Kratos from God of War has always been known for its reserved nature. Splitting the skulls of enemies or cutting their belly open while they are still alive. The Spartan shows his brute force again and again in his new adventure. However, the warrior now also shows emotions on the journey together with his son. But it’s not this innovation that makes the action-adventure game from Sony Santa Monica an essential experience for PS4 owners.
|Title||God of War|
|Publisher||Sony Interactive Entertainment|
|Developer||SIE Santa Monica Studio|
|Genre(s)||Action-adventure, Action role-playing|
|Release||April 20, 2018|
|MATURE - Content is generally suitable for ages 17 and up. May contain intense violence, blood and gore, sexual content and/or strong language.|
God of War – Video Gameplay
For five years fans of the series had to wait for a return of Spartans Kratos. The prequel “God of War: Ascension” offered solid action food on the PS3, but could only partially compete with the previous parts of the core series.
Now developer Sony Santa Monica sends a new adventure of the squeamish little warrior into the race and changes the last formula series in almost every area. In our review, we reveal why we are enthusiastic about the increased story focus and the new fighting system.
A demigod Kratos in the previous series fought exclusively with opponents from Greek mythology. He now arrived in Nordic mythology. “God of War” takes you to Midgard. The Nordic world of gods like Odin and Donnerhammer.
It is precisely there that the Spartan wants to settle down and grow old together with his wife and son Atreus. When his wife dies, young Atreus is to fulfill her last wish and scatter his mother’s ashes on Midgard’s highest mountain.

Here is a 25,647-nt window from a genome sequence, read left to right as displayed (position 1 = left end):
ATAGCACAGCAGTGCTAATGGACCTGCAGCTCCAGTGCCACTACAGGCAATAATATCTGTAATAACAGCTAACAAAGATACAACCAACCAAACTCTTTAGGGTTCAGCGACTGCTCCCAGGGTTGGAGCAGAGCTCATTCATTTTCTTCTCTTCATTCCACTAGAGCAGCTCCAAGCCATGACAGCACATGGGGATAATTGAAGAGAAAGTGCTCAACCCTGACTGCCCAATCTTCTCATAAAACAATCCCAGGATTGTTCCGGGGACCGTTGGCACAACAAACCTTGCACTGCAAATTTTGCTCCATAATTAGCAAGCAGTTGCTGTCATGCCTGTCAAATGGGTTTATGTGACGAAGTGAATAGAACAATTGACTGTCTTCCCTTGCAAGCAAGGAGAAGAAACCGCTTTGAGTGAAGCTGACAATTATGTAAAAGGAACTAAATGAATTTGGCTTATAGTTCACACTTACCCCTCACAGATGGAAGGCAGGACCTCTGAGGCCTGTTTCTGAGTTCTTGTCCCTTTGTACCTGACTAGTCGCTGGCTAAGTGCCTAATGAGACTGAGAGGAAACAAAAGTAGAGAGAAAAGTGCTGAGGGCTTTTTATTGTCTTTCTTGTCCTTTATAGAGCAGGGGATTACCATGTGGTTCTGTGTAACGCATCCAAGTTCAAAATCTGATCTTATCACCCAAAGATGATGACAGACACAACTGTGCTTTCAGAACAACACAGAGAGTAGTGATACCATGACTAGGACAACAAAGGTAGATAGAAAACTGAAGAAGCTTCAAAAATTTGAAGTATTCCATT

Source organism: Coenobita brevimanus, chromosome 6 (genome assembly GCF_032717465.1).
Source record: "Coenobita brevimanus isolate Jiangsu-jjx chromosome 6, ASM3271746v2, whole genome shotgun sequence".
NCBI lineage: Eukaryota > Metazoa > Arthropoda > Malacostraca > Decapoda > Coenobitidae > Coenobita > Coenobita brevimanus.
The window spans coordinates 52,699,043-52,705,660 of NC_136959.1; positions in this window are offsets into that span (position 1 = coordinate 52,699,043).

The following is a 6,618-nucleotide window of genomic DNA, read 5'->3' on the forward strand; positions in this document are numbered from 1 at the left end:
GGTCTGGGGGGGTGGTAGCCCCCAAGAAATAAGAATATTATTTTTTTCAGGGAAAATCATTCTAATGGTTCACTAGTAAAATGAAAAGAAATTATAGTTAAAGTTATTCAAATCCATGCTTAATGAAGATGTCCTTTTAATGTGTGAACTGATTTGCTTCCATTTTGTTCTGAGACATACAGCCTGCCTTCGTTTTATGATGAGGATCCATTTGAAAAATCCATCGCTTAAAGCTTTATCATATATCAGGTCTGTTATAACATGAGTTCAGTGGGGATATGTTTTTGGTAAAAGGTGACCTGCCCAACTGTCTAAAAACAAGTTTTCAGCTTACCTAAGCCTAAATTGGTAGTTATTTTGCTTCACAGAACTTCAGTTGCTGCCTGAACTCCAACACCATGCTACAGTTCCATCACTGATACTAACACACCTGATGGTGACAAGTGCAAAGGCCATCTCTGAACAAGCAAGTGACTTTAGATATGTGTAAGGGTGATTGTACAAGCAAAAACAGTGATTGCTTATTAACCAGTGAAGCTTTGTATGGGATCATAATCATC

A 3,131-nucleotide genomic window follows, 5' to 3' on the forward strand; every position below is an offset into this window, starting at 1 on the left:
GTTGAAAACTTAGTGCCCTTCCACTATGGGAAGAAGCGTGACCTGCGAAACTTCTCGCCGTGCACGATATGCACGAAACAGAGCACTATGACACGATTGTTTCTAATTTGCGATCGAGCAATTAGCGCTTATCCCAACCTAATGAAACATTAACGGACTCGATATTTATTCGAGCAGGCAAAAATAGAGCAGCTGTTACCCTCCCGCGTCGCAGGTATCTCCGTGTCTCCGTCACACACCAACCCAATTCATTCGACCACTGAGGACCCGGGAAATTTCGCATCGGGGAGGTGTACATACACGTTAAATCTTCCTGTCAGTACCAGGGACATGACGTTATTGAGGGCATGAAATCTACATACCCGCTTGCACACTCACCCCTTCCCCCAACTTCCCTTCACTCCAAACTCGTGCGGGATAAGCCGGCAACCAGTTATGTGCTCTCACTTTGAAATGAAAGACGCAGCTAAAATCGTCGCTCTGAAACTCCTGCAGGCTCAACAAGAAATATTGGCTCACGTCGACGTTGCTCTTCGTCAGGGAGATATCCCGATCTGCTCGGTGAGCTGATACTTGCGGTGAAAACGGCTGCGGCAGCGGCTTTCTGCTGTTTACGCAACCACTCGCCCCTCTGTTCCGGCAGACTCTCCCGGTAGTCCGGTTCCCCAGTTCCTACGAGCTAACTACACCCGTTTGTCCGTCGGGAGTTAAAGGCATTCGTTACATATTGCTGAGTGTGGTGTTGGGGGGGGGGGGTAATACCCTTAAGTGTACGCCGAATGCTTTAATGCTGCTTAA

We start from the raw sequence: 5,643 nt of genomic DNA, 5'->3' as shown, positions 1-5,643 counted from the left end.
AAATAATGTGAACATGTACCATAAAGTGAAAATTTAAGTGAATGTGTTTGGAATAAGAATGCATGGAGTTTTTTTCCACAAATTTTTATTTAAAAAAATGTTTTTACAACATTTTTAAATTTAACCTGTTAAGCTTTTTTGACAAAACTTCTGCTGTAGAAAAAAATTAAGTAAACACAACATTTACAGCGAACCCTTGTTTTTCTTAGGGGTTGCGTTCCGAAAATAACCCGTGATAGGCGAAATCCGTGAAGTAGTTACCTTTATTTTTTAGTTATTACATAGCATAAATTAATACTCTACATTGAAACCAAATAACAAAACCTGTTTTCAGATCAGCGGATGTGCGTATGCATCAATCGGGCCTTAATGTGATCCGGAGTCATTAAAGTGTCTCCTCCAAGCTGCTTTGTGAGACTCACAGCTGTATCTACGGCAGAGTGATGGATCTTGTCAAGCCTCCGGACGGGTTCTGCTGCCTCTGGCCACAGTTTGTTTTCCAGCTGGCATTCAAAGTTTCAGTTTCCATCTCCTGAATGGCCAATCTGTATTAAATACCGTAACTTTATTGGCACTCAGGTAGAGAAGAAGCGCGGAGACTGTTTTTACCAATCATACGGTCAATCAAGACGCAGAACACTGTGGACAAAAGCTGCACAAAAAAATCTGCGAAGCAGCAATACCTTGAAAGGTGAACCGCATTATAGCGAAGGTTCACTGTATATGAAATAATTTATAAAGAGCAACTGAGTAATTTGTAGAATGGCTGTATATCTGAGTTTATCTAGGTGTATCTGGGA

Although Kratos would probably never admit it at first, this last wish is sacred to him. But before he sets off with Atreus, he first wants to prepare the boy for the dangers of the world. And that seems like a long task. For Atreus is not an indestructible hulk like his father.
He’s small, skinny and sickly. Kratos has to rethink the plan to prepare his son for the journey at short notice. A mysterious man attacks them and puts an abrupt end to the Spartan’s life. Kratos and Atreus leave immediately for the long and arduous journey.
That may sound a bit constructed at first. In fact, however, it forms a comprehensible basis for the subsequent journey – and the development that father and son went through at this time. For a while Atreus increasingly learns to assert himself in the world and even in battle, Kratos finds access to his feelings. If at the beginning he is as taciturn as you know him from his predecessors.
He later shows more and more how much his heart is attached to Atreus, and that he is otherwise capable of compassion. Within the framework of Atreus’ development, however, conflicts also arise, which contribute their part to the exciting and turnaround rich history. For when the warrior’s offspring learns that his father is a god, at the latest, he threatens to escalate in his new self-understanding.
With the new part of “God of War,” however, much more changes than the apparent increase in the story focus. Because also the combat system, but above all the character system is different. Instead of the somewhat dull knitted upgrading of the weapons in the predecessors, a role-play-like system is now moving in.
You invest experience points to unlock new abilities, such as individual attacks with the Leviathan ax or a block breaker for shield combat. Materials like chopped silver paired with rare resources like the Frostflame are used to increase the level of a weapon. But there is more to victory or defeat than that. Kratos also has many attributes such as strength and defense.
To improve them, have the blacksmith make armor and upgrade it in several stages. Besides, you can equip objects like a talisman or base weapons with runes that also add bonuses to character values.
Only if you make progress on these points will you increase the character level of Kratos. The number of items may already be a bit too high. The “legendary” objects that could not be produced or used at first could have been hidden optionally.